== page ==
If you’re resolving to get in good financial shape, all of your money goals should start with the same thing — a budget.
“A family budget is important because it helps to create a plan for how you’re going to use your money now and in the future,” said Ahren Tiller, founder and supervising attorney at The Bankruptcy Law Center. “Everyone has different needs, so developing a budget that works for you and your family will help you set priorities around how to spend your money in the most efficient way possible.”
Everyone has different needs, indeed — and they also have different personalities, different habits, different strengths and different weaknesses. The good news is, there’s a budget for everyone. Set yourself up for financial success by creating a budget that works for you and your lifestyle.
Before you learn about the different budgeting strategies and which types of people they tend to suit, start by adopting a mindset of financial awareness — without it, you’ll never stick to any budget no matter which one you choose.
“The most efficient budgeting strategy is simply being aware,” said Greg Wilson, a chartered financial analyst and owner of budgeting and frugal living site ChaChingQueen.com. “So many of us are not aware of where our money goes. We all know what we make before taxes, but we aren’t all aware of what we take home. Simply knowing what you spend and how much you take home is the best foundation for a budget. After that, you can decide whether or not to try to stick with tracking strategies.”
There are a million apps that can link your accounts, track your monthly subscriptions and break down your spending categories into nice little pie charts. But if you’ve never tracked your income and spending before, old-fashioned pen and paper can be the most up-close-and-personal way to get acquainted with your finances.
“If you’re a beginner to budgeting, an efficient budgeting strategy is to just start tracking your cash that’s coming in and going out,” said Jacqueline Gilchrist, founder of MomMoneyMap.com. “Get a piece of paper or open up a spreadsheet and tally up for the previous month what money came in, e.g. salary, bonuses, tips, etc., and what money went out, e.g. mortgage, utilities, cell phone bill, etc. You just need to get into the habit of knowing how money is flowing and what money you have leftover or if you’ve overspent. If you’re a beginner, I find doing the process manually like this is the easiest way to get started. You can always add complexity with apps or other budgeting techniques once you have an understanding of your financial situation.”
If your money disappears before you even know it’s there — leaking out of your life unaccounted for through credit cards, Venmo, PayPal and the rest — then consider the budget that’s based on the kind of money you can touch.
“This will take some setting up, but essentially every month cash is divided up into different envelopes that represent different categories,” said Julie Ramhold, a consumer analyst with DealNews.com. “And the cash within those envelopes is the only amount you can spend on the respective categories. So when the money in the envelope is gone, that’s it — you can’t spend any more on that category that month.”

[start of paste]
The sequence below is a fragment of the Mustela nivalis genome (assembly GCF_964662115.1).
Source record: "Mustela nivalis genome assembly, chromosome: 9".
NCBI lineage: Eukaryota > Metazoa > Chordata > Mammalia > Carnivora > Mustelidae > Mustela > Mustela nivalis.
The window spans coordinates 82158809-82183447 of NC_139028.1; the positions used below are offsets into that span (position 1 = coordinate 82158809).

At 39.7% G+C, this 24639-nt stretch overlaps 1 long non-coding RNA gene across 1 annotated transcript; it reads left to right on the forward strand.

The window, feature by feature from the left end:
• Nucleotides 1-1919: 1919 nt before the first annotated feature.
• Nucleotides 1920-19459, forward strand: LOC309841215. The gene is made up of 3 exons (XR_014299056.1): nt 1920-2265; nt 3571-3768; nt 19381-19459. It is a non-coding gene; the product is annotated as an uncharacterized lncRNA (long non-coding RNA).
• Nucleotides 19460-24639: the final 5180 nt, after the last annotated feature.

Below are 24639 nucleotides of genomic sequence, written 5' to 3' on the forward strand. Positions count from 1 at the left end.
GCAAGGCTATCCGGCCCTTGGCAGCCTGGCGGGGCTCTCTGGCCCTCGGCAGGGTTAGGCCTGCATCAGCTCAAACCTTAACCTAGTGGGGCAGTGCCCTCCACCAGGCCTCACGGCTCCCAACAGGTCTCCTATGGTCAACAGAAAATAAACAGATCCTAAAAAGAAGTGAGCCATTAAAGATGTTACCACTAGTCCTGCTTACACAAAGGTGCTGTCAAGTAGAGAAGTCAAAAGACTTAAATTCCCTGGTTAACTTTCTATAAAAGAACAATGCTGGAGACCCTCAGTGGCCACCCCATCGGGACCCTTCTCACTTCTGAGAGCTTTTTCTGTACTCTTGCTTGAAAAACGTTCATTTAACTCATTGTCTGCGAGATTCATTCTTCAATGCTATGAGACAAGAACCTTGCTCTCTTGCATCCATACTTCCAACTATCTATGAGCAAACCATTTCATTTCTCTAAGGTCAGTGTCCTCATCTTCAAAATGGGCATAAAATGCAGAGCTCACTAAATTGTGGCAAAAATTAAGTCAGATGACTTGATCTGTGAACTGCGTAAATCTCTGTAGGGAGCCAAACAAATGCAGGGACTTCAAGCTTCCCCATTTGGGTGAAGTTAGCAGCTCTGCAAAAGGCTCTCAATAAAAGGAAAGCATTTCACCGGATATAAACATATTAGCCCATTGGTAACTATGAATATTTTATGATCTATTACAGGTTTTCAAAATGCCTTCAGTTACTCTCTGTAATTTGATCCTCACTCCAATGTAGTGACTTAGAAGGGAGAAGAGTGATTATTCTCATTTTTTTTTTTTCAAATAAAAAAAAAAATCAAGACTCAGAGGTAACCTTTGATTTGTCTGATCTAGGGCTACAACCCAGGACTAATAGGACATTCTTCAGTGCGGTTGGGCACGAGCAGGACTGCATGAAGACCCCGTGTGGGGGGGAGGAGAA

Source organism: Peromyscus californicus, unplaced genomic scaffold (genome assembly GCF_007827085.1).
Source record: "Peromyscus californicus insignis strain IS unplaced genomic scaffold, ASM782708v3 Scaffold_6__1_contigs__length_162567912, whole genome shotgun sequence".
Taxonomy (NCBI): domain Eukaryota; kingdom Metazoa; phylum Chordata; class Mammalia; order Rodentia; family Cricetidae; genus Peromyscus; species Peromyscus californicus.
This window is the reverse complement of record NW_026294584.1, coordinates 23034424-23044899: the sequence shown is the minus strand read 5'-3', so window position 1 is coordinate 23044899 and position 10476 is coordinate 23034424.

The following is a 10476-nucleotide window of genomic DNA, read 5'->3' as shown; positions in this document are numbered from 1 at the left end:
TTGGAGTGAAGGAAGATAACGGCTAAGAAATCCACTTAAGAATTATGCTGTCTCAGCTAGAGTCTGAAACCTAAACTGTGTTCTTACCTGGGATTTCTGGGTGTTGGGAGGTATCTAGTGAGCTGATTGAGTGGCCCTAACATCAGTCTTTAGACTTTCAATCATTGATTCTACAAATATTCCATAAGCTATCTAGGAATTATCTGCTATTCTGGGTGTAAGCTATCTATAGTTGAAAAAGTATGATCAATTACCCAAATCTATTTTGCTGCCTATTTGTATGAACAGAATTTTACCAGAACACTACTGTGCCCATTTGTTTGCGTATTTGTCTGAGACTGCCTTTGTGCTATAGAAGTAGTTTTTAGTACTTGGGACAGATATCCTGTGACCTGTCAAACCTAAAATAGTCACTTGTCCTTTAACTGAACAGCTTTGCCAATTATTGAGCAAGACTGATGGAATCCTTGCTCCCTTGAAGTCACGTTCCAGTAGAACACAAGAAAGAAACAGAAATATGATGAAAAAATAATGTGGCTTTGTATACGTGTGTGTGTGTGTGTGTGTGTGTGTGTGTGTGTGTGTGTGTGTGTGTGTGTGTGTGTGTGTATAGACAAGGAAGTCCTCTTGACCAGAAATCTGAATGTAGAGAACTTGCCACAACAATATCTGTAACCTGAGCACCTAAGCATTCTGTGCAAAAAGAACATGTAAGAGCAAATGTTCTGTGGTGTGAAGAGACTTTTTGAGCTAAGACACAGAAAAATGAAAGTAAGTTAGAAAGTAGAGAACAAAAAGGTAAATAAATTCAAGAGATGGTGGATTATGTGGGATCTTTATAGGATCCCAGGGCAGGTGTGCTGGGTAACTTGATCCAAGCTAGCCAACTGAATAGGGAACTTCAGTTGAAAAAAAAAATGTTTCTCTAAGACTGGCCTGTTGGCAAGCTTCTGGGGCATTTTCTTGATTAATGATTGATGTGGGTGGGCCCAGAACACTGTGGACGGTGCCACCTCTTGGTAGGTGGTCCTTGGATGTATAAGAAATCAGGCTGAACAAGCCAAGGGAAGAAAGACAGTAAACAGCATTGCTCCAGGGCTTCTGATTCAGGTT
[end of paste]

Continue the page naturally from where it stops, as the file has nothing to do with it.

There are, of course, drawbacks to dealing only with paper money.
“The downside to this is that you’ll be either carrying around envelopes with cash or at least having to stash them somewhere safe at home, and for many consumers, keeping a lot of cash on hand may make them uncomfortable,” Ramhold said. “Still, this can be a great method for those who are trying to rein in their spending and eliminate debt as it puts a hard limit on the budget and helps to cut out the risk of overdrafting bank accounts as well as carrying a credit card balance.”
50/30/20: For Those Who Want To Keep It Simple
If counting pennies and keeping receipts isn’t your thing, the 50/30/20 model follows a basic format that doesn’t require a lot of analysis or maintenance.
“This is a pretty classic budget model,” Ramhold said. “Users set aside 50% of their income to be used for essentials like housing, bills, and food, while 30% is set aside for personal expenses that are ‘fun,’ like dining out, traveling, hobbies, and similar categories. The last 20% is meant to be put into savings, although I have seen some models that swap the 30% and 20% so that 30% goes to savings and 20% is set aside for entertainment. This is a good budget for anyone who’s trying to look at their overall financial situation rather than drilling down into hyper-specific categories.”
On the other side of the 50/30/20 coin is zero-based budgeting, an intense format that works only for the most meticulous of budgeters.
“This is a form of budgeting that is incredibly hands-on,” Ramhold said. “Basically, you allocate every single dollar coming into some category, whether that’s bills, entertainment, retirement, whatever. Funds that aren’t totally used in one category can be rolled over to another if needed (or wanted). This is a very tedious setup because the entire purpose is to reach ‘zero,’ in that every dollar coming in is accounted for. It’s good for people who want to be very granular in their budgeting approach, as well as Type A personalities that do well with a lot of control.”
Also called “pay yourself first,” this strategy prioritizes socking money away above all else.
“You’ll choose how much to put into savings each month and that’s the only hard number to stick to,” Ramhold said. “The rest of your funds can be spent however you want or need to. This is a really hands-off approach, pretty much the exact opposite of the zero-based budget, so it’s good for those who already have a decent grasp on spending wisely and just need to ensure they save a specific amount on a regular basis. It may also be good for young people that don’t have many bills to worry about yet.”
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